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Why Common Shares May Not Be Common Stock

Surprisingly, the California General Corporation Law uses the term "common stock" as opposed to "common shares" in only a single statute.  Section 159 of the California Corporations Code defines "common shares" as "shares which have no preference over any other shares with respect to distribution of assets on liquidation or with respect to payment of dividends".   Notably the statute does not rely on upon distinctions in voting power as a marker for identifying shares as "common shares".

"Thou know'st 'tis common"

Section 907(c) uses the term "common stock" rather than "common shares".   The statute provides that if an amendment to the articles of incorporation changes the statement from a single class of shares to two classes and only one of the two classes includes "common" in the designation "that class is the common stock class".   If, however, the designation of neither class includes "common" but one of the two classes has limited or no voting rights, the class whose voting rights are not limited is the "common stock class".  Thus, it is possible that a class of shares with does not qualify as "common shares" under Section 159 (because no other class has preference over it with respect to distributions) will nonetheless qualify as "common stock" pursuant to Section 907(c) (because it has limited or no voting rights).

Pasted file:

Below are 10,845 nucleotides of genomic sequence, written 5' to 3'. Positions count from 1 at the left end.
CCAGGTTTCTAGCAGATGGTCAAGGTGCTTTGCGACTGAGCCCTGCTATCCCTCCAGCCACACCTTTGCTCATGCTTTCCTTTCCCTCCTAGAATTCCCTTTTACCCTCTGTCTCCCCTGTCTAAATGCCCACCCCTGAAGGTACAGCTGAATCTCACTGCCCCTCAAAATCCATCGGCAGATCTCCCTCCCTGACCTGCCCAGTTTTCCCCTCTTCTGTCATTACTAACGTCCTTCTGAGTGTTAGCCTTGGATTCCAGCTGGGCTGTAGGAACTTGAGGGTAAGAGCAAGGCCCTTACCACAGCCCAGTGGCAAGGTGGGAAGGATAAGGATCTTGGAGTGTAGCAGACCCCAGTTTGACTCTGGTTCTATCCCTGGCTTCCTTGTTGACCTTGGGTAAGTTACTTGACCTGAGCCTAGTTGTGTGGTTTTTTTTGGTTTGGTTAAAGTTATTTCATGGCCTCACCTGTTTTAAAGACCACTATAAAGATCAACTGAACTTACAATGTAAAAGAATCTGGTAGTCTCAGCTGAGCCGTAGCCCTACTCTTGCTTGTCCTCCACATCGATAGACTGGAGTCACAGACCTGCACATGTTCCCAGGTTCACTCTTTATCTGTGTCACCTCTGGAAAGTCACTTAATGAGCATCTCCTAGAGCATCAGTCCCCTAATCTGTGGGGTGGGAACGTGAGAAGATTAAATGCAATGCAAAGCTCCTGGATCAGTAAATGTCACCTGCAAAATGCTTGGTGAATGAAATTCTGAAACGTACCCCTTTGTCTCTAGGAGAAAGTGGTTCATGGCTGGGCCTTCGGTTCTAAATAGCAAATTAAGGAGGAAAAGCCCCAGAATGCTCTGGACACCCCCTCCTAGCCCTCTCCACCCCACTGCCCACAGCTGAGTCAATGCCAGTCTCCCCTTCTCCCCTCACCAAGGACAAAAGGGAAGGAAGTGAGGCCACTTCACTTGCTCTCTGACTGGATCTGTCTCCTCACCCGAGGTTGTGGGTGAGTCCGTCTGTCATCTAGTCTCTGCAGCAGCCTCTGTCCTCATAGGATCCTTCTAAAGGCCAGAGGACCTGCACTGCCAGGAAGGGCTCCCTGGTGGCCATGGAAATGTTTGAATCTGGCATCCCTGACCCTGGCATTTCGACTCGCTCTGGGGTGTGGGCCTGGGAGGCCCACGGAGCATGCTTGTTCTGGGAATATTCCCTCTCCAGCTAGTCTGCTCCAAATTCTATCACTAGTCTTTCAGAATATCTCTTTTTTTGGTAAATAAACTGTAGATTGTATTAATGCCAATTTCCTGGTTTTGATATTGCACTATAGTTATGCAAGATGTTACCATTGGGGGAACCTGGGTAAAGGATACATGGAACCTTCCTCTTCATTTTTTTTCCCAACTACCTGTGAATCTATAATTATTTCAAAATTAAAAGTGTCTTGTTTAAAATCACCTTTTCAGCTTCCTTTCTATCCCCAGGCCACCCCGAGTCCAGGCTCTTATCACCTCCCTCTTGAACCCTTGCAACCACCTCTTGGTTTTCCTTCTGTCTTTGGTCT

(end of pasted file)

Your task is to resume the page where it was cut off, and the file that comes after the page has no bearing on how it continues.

This anomaly can be avoided entirely by including a statement of the effect of an amendment on outstanding shares pursuant to Section 907(b), in which case Section 907(c) will have no application.

© 2010-2021 Allen Matkins Leck Gamble Mallory & Natsis LLP National Law Review, Volume XI, Number 165
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About this Author

Keith Paul Bishop, Corporate Transactions Lawyer, finance securities attorney, Allen Matkins Law Firm
Partner

Keith Bishop works with privately held and publicly traded companies on federal and state corporate and securities transactions, compliance, and governance matters. He is highly-regarded for his in-depth knowledge of the distinctive corporate and regulatory requirements faced by corporations in the state of California.

While many law firms have a great deal of expertise in federal or Delaware corporate law, Keith’s specific focus on California corporate and securities law is uncommon. A former California state regulator of securities and financial institutions, Keith has decades of...

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